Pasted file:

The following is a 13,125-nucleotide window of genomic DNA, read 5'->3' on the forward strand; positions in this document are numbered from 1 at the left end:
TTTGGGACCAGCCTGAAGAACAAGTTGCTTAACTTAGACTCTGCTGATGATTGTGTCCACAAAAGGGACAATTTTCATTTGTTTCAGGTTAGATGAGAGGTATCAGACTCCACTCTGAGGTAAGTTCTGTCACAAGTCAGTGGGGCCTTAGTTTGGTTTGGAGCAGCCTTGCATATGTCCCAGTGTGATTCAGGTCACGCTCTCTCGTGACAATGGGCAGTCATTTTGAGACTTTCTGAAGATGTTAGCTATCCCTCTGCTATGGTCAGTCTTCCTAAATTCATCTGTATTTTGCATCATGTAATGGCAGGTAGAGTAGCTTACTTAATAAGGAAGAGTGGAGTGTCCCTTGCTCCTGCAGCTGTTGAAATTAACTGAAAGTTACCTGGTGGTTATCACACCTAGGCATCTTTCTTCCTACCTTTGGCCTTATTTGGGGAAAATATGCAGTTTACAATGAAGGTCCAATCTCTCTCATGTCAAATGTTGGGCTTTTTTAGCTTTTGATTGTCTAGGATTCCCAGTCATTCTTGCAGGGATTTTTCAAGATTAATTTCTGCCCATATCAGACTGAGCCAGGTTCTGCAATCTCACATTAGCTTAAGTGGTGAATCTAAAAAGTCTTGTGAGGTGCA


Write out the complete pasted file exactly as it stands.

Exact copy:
The following is a 13,125-nucleotide window of genomic DNA, read 5'->3' on the forward strand; positions in this document are numbered from 1 at the left end:
TTTGGGACCAGCCTGAAGAACAAGTTGCTTAACTTAGACTCTGCTGATGATTGTGTCCACAAAAGGGACAATTTTCATTTGTTTCAGGTTAGATGAGAGGTATCAGACTCCACTCTGAGGTAAGTTCTGTCACAAGTCAGTGGGGCCTTAGTTTGGTTTGGAGCAGCCTTGCATATGTCCCAGTGTGATTCAGGTCACGCTCTCTCGTGACAATGGGCAGTCATTTTGAGACTTTCTGAAGATGTTAGCTATCCCTCTGCTATGGTCAGTCTTCCTAAATTCATCTGTATTTTGCATCATGTAATGGCAGGTAGAGTAGCTTACTTAATAAGGAAGAGTGGAGTGTCCCTTGCTCCTGCAGCTGTTGAAATTAACTGAAAGTTACCTGGTGGTTATCACACCTAGGCATCTTTCTTCCTACCTTTGGCCTTATTTGGGGAAAATATGCAGTTTACAATGAAGGTCCAATCTCTCTCATGTCAAATGTTGGGCTTTTTTAGCTTTTGATTGTCTAGGATTCCCAGTCATTCTTGCAGGGATTTTTCAAGATTAATTTCTGCCCATATCAGACTGAGCCAGGTTCTGCAATCTCACATTAGCTTAAGTGGTGAATCTAAAAAGTCTTGTGAGGTGCA